The cauda equina. The spinal cord ends at L1. From L1 to S5, there are only spinal roots in the spinal canal. These roots look like a horse's tail and therefore they are called the cauda equina (tail of a horse). The tip of the spinal cord is called the conus and it is located right at top of L2. Note that the spinal cord of some people go into L2. Some people (about 5%) have a 13th thoracic rib (T13). So, when one has an injury of L2 or lower, the injury is not to the spinal cord but to the spinal roots. An injury to L1 damages the conus. The L1 through L5 cord are situated between T11 and T12.

    Cervical and lumbar enlargement. The cervical and lumbosacral spinal cord segments are wider than the rest of the spinal cord because they contain the neurons that control the upper limbs and the lower limbs plus pelvic organs. Sometimes called the cervical and lumbar enlargements, these parts of the spinal cord hold most of the neurons. Injuries to these parts of the spinal cord damage the neurons. Damage to the neurons, particularly the motoneurons that innervate the muscles, has long been considered to be irreversible because no new neurons are supposed to be made after birth in large mammals.

    Long spinal tracts. These are bundles of nerve fibers (axons) that connect the brain to the neurons in the spinal cord (motor) and that bring information from the peripheral and the spinal cord to the brain (sensory). Motor spinal tracts include corticospinal, rubrospinal, cerebellospinal, vestibulospinal, reticulospinal, and propriospinal tracts. Sensory spinal tracts include the dorsal (posterior) column which carries propioceptive information (position-specific information such as touch, muscle spindles, tendon stretch, etc) while the spinothalamic tract carries pain and other sensation. In addition, there are tracts that carry information to the vestibular, cerebellum,and other specialized motor systems.

    Regeneration of spinal tracts. Most therapies of spinal cord injury attempt to preserve or restore long spinal tracts. For most of human history, the spinal cord was thought to be incapable of regeneration and therefore people with spinal cord injury were usually left to die. However, in the last 20 years, many animal experiments have shown that spinal axons can regrow if a hospitable path is provided for their growth across the injury site, sustained growth factor support is provided, and growth inhibitors such as Nogo and CSPG are blocked. Because cells provide growth factors, cell transplantation is a frequent treatment that is tested in clinical trials. At ChinaSCINet, we are transplanting umbilical cord blood mononuclear cells (UCBMC) that fill and forms a bridge across the injury site. We give lithium to stimulate the cells to produce growth factors.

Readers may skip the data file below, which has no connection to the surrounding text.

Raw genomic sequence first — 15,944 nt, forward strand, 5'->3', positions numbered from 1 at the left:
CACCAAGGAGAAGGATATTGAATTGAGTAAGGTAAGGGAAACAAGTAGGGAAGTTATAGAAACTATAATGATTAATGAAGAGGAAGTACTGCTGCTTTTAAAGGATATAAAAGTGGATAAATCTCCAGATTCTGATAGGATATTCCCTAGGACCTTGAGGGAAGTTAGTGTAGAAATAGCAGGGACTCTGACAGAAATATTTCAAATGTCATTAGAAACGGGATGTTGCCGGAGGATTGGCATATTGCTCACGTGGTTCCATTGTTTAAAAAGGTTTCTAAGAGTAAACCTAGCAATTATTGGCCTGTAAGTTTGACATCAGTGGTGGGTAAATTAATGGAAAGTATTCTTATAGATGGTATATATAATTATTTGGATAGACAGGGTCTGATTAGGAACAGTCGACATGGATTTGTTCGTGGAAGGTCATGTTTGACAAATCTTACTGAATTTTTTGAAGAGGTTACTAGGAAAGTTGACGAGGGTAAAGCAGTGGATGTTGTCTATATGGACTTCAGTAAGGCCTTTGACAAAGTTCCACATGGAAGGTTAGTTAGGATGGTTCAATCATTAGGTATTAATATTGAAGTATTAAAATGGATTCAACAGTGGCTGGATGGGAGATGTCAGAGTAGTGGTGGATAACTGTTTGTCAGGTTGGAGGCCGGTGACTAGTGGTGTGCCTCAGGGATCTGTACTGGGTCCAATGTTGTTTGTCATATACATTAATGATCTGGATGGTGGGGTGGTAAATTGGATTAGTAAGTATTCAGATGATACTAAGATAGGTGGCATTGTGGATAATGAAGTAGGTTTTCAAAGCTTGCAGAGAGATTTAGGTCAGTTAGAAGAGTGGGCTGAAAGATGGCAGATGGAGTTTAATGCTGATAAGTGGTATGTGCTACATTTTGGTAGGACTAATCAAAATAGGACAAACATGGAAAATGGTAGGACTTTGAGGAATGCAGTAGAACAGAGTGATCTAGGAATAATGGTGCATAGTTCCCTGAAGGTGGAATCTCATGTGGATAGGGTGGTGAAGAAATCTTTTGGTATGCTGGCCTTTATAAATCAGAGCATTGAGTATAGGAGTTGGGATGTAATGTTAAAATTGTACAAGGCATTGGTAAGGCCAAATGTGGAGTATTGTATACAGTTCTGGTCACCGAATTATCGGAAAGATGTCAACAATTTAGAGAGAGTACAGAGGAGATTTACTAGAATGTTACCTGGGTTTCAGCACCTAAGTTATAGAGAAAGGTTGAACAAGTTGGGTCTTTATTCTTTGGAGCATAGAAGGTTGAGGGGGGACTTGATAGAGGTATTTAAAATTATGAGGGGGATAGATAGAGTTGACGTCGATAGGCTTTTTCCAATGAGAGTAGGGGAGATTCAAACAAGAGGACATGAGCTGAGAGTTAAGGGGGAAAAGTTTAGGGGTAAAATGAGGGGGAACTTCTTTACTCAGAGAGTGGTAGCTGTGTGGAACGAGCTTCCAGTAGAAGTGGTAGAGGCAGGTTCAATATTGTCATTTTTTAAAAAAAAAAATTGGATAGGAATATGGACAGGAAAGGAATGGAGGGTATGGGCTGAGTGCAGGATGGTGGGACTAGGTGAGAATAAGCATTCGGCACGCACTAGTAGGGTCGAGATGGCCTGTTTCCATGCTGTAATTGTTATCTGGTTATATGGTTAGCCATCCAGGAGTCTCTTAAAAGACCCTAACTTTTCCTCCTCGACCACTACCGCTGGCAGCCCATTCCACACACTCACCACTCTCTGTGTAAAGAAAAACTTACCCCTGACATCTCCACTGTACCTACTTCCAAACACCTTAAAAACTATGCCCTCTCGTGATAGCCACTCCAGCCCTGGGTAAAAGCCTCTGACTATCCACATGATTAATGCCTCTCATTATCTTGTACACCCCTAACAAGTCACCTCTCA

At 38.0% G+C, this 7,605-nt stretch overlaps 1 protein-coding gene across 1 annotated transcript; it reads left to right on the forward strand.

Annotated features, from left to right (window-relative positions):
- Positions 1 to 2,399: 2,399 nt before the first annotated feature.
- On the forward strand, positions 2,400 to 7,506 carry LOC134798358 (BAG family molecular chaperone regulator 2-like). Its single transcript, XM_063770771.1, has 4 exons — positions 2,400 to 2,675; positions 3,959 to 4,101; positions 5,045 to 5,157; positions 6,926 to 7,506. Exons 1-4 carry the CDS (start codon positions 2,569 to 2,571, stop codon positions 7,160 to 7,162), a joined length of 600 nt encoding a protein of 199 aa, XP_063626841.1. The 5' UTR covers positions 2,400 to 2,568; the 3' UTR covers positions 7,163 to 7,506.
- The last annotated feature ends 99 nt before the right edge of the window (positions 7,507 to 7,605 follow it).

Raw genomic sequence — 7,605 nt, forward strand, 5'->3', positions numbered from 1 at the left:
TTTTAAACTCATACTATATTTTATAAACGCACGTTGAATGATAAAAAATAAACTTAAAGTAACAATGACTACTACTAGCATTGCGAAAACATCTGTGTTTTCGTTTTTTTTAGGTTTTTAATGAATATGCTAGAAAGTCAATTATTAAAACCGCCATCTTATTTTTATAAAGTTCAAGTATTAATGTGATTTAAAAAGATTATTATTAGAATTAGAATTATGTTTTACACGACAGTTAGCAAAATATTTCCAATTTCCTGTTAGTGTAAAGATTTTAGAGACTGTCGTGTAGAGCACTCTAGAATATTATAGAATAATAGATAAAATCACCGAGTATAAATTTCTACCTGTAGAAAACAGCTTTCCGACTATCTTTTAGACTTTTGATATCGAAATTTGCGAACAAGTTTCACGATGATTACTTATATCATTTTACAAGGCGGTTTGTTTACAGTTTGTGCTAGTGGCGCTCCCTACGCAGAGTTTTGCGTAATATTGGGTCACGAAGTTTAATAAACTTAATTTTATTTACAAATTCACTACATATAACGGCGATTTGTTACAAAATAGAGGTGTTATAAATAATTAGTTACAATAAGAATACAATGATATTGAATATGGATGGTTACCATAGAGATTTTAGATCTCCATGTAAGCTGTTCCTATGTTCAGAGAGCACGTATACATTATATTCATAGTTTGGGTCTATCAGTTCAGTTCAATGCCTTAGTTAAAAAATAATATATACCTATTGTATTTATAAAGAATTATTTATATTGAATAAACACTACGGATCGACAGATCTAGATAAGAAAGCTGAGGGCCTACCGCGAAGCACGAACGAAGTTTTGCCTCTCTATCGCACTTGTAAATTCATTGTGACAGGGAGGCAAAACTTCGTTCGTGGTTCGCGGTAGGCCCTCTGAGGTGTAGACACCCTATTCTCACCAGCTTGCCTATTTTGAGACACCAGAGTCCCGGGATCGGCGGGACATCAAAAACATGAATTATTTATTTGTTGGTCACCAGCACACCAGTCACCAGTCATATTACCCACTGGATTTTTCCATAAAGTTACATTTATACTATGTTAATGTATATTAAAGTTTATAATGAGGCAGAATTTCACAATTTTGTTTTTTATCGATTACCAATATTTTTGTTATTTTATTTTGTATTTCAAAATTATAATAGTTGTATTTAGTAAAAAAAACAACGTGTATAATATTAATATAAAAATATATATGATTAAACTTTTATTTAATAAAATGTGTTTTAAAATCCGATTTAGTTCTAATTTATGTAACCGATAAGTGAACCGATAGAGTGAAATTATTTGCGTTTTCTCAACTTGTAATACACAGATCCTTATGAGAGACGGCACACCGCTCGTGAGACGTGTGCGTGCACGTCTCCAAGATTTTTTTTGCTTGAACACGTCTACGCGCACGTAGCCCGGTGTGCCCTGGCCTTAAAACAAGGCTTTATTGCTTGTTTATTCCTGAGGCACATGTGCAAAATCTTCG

Spasticity versus flaccidity. Injury to the cervical (C2-T1) or thoracic spinal cord (T2-T10) usually produce spasticity. This is a situation where the neurons of the lumbosacral spinal cord are intact but disconnected from the brain and spinal cord above the injury site. Because much of the descending axons are inhibitory and also because there is sprouting of local nerve fibers to re-innervate neurons that have lost their connections, a condition called spasticity results. This condition is associated with increased activity and excitability of the legs, exaggerated reflexes, and even rigidity of the legs. However, if there has been injury to the lumbosacral spinal cord located at T11 to L1 vertebral segments, flaccidity often results. The muscles have little tone or reflexes. Flaccidity indicates a loss of excitability of the lumbosacral cord.